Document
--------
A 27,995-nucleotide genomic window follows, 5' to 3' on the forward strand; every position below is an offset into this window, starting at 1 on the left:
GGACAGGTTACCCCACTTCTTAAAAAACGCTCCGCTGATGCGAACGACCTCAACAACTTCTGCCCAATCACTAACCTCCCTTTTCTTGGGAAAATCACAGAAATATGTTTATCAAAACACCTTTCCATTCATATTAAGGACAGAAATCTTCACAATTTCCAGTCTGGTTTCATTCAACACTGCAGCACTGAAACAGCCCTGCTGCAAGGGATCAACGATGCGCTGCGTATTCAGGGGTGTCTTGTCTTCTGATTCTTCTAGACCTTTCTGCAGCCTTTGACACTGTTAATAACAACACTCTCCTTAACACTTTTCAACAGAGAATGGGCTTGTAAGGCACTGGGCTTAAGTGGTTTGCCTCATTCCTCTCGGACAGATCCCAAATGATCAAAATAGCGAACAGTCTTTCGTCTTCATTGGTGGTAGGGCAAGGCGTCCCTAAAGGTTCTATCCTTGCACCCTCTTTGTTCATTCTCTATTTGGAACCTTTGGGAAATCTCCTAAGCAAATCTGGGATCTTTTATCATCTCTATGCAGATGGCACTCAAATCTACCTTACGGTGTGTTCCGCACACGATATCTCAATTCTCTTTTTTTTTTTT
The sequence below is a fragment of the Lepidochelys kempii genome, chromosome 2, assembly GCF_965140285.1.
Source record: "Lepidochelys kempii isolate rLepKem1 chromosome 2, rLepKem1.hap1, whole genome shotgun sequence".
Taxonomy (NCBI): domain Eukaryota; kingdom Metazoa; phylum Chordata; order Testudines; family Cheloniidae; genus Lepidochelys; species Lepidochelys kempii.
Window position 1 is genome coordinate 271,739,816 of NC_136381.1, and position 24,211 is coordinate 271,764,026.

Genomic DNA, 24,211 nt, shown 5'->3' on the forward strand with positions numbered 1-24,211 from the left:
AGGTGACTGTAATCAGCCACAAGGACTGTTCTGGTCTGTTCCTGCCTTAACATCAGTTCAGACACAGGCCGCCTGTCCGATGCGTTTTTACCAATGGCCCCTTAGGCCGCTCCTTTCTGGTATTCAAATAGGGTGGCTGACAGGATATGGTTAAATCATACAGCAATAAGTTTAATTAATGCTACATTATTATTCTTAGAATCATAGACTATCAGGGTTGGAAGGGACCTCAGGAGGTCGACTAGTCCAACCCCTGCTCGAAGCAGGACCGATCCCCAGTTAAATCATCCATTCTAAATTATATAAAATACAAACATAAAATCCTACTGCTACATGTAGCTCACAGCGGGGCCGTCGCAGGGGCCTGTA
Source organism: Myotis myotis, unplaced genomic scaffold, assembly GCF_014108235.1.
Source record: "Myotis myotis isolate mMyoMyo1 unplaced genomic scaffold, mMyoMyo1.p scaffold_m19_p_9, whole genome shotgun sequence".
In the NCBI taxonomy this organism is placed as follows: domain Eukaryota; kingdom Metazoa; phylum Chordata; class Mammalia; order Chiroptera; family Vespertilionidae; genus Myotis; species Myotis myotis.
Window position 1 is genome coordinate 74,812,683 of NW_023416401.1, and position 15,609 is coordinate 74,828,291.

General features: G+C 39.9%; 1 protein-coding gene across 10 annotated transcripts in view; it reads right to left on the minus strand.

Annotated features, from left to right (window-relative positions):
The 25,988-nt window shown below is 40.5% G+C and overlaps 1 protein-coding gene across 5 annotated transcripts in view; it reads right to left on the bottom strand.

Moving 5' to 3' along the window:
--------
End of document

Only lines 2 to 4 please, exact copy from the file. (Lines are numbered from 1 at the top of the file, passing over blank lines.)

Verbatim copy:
GGACAGGTTACCCCACTTCTTAAAAAACGCTCCGCTGATGCGAACGACCTCAACAACTTCTGCCCAATCACTAACCTCCCTTTTCTTGGGAAAATCACAGAAATATGTTTATCAAAACACCTTTCCATTCATATTAAGGACAGAAATCTTCACAATTTCCAGTCTGGTTTCATTCAACACTGCAGCACTGAAACAGCCCTGCTGCAAGGGATCAACGATGCGCTGCGTATTCAGGGGTGTCTTGTCTTCTGATTCTTCTAGACCTTTCTGCAGCCTTTGACACTGTTAATAACAACACTCTCCTTAACACTTTTCAACAGAGAATGGGCTTGTAAGGCACTGGGCTTAAGTGGTTTGCCTCATTCCTCTCGGACAGATCCCAAATGATCAAAATAGCGAACAGTCTTTCGTCTTCATTGGTGGTAGGGCAAGGCGTCCCTAAAGGTTCTATCCTTGCACCCTCTTTGTTCATTCTCTATTTGGAACCTTTGGGAAATCTCCTAAGCAAATCTGGGATCTTTTATCATCTCTATGCAGATGGCACTCAAATCTACCTTACGGTGTGTTCCGCACACGATATCTCAATTCTCTTTTTTTTTTTT
The sequence below is a fragment of the Lepidochelys kempii genome, chromosome 2, assembly GCF_965140285.1.
Source record: "Lepidochelys kempii isolate rLepKem1 chromosome 2, rLepKem1.hap1, whole genome shotgun sequence".